Offworld Blaster from “Blade Runner”
“Blade Runner” is my favorite movie of all time. Everything about it is beautiful (in a dark, dreary kind of way). The production design is amazing. It’s so atmospheric in terms of visuals, music and effects. Designer Mike Kammerling is of the opinion that “Blade Runner is the best designed movie of all time”. I couldn’t agree more.
As a personal project, a challenge to myself, I decided to create Rick Deckard’s Offworld blaster in Photoshop. This started off as what I thought would be a quick one night project that spiraled into almost a month of research, reading, failed starts, and technical experimentation. This led to the final piece you see above, which I am extremely proud of.
I began the process by looking for a good photo of the actual blaster prop from the film. I came to find out that the Offworld blaster has become one of the most sought after movie props of all time. It is also the subject of much high level scrutiny and many, many fan recreations. Even Adam Savage of Mythbusters created his own blaster with painstaking attention to detail.
I’m not going to go into detail on the storied history of the blaster. Phil Steinschneider’s Creating the 2019 Detective Special article does a much better job than I ever could of telling the back story of the prop. This article also provided much needed reference material in the form of many photos of his replica parts and how they fit together for a final blaster.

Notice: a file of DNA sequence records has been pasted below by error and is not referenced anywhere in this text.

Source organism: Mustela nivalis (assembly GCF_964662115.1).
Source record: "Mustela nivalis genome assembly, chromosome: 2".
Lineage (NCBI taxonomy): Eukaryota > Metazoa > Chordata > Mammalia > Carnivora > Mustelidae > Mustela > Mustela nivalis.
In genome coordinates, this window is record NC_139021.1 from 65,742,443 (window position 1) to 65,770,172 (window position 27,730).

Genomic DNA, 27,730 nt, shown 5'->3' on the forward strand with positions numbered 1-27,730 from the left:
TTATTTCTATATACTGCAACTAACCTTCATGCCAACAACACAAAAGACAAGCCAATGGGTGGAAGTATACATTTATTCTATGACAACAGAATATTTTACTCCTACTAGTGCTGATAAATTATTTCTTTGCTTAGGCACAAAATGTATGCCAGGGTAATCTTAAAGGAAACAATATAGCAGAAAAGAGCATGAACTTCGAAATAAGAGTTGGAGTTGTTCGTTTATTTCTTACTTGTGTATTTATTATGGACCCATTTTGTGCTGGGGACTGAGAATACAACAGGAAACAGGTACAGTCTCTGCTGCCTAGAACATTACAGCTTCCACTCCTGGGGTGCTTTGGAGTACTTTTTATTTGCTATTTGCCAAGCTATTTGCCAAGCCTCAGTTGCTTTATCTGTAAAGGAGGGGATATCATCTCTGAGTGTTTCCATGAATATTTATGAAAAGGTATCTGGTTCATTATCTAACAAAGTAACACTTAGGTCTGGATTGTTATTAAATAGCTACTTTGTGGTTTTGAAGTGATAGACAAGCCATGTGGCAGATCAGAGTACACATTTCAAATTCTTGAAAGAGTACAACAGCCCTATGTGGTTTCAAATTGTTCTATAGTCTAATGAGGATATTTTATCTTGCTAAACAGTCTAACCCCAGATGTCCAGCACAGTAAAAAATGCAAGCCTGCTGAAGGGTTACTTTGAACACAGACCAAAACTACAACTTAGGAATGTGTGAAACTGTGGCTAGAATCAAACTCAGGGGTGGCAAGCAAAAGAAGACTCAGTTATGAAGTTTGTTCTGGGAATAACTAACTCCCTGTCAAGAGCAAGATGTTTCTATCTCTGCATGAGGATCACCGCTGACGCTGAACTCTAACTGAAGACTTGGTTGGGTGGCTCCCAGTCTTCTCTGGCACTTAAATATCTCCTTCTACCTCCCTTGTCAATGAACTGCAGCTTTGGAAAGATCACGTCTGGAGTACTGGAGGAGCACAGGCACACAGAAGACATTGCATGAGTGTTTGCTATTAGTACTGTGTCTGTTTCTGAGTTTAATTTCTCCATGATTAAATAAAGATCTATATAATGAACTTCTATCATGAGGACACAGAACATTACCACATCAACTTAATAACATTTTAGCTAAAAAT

Propmaker Richard A. Coyle’s Blade Runner blaster project was also a fantastic reference for me and like Steinschneider, he really did his research as he painstakingly recreated Deckard’s weapon.
I began by using this photo of different versions of Coyle’s blaster as a template. I placed the image in Illustrator and began tracing all the various pieces. This was my first false start. I realized that I was just looking at this as a flat object. It was at this point that I jettisoned the Illustrator file and began doing my research on the blaster and how I found Steinschneider’s and Coyle’s articles.
Looking at many different angles of the replica blasters that these men provided gave me a better sense of the depth, weight and structure of the weapon. This was a turning point in the process: I decided to fully use Photoshop from beginning to end.
Instead of tracing all the parts of the blaster I decided to keep the photo to the side of my Photoshop document on a separate layer and use the shape and pen tools to draw all the parts separately. I stayed as organized as possible with all my layers and layer groups, naming them appropriately. The only parts I traced from the reference photo were the handle and triggers; I just couldn’t seem to get them right freehand.
Layer styles upon layer styles
Things started to come together when I began adding layer styles to all the vector shapes. I created reusable and editable gradient overlay styles to mimic the shiny gun metal. This allowed me to adjust the gradient based on the part of the blaster I was working on: make it darker, lighter or adjust the spacing of the gradient.
After finalizing the gradients I began to add combination’s of inner glows, outer glows, shadows and color blends. I would duplicate shape layers, set the fill to 0% add more styles there. This kept everything aligned.
I don’t want to ramble on too much more. Let’s just say that it was a long road of styles, masks, color and texture experiments and refining to get to this final piece.
I learned a lot with this project. I tried and failed with some techniques. Some techniques came from mistakes or careful thought and research.
I would have to say that the research into the history of the Offworld blaster was the most valuable part of the project. It’s amazing how fans can obsess over a small, almost inconsequential part of a film. It’s a testament to things we love, things we enjoy, and that inspire us.
But overall…this was just fun and satisfying. You can’t ask for anything more.